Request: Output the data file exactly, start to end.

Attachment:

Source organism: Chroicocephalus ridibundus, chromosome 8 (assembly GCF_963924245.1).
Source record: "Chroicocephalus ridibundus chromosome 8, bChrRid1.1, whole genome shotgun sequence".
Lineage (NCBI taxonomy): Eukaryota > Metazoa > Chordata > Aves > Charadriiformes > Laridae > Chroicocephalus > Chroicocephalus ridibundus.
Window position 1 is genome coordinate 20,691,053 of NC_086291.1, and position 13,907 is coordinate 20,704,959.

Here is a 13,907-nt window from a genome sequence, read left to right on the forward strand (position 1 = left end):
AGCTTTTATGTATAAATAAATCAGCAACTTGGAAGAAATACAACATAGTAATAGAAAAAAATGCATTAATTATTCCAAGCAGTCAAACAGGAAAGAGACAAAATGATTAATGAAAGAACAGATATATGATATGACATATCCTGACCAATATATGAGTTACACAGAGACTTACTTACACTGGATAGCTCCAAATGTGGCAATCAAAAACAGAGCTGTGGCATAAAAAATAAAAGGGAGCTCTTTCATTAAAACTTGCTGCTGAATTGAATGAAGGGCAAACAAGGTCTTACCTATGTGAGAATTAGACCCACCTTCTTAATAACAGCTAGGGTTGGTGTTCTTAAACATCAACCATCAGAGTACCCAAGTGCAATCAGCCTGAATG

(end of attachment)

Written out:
Source organism: Chroicocephalus ridibundus, chromosome 8 (assembly GCF_963924245.1).
Source record: "Chroicocephalus ridibundus chromosome 8, bChrRid1.1, whole genome shotgun sequence".
Lineage (NCBI taxonomy): Eukaryota > Metazoa > Chordata > Aves > Charadriiformes > Laridae > Chroicocephalus > Chroicocephalus ridibundus.
Window position 1 is genome coordinate 20,691,053 of NC_086291.1, and position 13,907 is coordinate 20,704,959.

Here is a 13,907-nt window from a genome sequence, read left to right on the forward strand (position 1 = left end):
AGCTTTTATGTATAAATAAATCAGCAACTTGGAAGAAATACAACATAGTAATAGAAAAAAATGCATTAATTATTCCAAGCAGTCAAACAGGAAAGAGACAAAATGATTAATGAAAGAACAGATATATGATATGACATATCCTGACCAATATATGAGTTACACAGAGACTTACTTACACTGGATAGCTCCAAATGTGGCAATCAAAAACAGAGCTGTGGCATAAAAAATAAAAGGGAGCTCTTTCATTAAAACTTGCTGCTGAATTGAATGAAGGGCAAACAAGGTCTTACCTATGTGAGAATTAGACCCACCTTCTTAATAACAGCTAGGGTTGGTGTTCTTAAACATCAACCATCAGAGTACCCAAGTGCAATCAGCCTGAATG